It was an eventful year at NBSS in 2019! We look back at just some of the year's highlights shared on social media.
The School's experimental tradition continued leading up to WWII and for decades beyond. A range of new NBSIS initiatives served divergent groups—children and adults, men and women, civilians and veterans—each reflecting the changing needs of local residents and the broader society.
Part four of a four-part series on the origins of North Bennet Street School.
With the Sloyd educational philosophy fully integrated into North Bennet Street Industrial School's offerings by the close of the 19th century, Pauline Agassiz Shaw's vision of "an institution for training in industrial occupations persons of all ages" grew quickly. Learn more about the growth of the School's wide array of pre-vocational programs, social clubs, and training for veterans and immigrants from 1900-1940.
Part three of a four-part series on the origins of North Bennet Street School.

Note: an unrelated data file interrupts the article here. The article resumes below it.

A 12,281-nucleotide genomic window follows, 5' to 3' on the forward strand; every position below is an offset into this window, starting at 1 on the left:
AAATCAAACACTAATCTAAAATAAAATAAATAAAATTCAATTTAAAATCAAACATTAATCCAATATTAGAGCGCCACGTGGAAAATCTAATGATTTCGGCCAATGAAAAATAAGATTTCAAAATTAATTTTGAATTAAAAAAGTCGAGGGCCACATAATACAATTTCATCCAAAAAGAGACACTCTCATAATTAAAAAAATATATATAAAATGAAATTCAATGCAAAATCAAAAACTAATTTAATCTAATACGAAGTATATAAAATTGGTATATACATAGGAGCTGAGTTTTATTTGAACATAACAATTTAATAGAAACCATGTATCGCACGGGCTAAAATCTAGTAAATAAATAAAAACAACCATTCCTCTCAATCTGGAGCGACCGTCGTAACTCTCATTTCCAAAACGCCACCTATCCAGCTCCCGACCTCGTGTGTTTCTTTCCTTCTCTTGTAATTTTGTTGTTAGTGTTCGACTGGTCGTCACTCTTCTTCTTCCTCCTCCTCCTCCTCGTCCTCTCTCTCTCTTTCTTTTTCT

From the beginning, North Bennet Street School was a pioneer in advocating the value of hand skills training to society. The manual arts training movement known in Sweden as Educational Sloyd (slojd means 'craft' or 'manual skill') was brought to this country in large part through the efforts of our founder, Pauline Agassiz Shaw.
Part two of a four-part series on the origins of North Bennet Street School.
Learn more about Pauline Agassiz Shaw, the Swiss-born daughter of a Harvard University naturalist and stepdaughter of the founding president of Radcliffe College. Discover how her intellectually rich upbringing, but limited financial means, infused within her a respect for learning, and how she became a social and educational pioneer, championing such efforts as public kindergartens, day nurseries, voting rights, and manual arts training for men, women, and children of all backgrounds.
Part one of a four-part series on the origins of North Bennet Street School.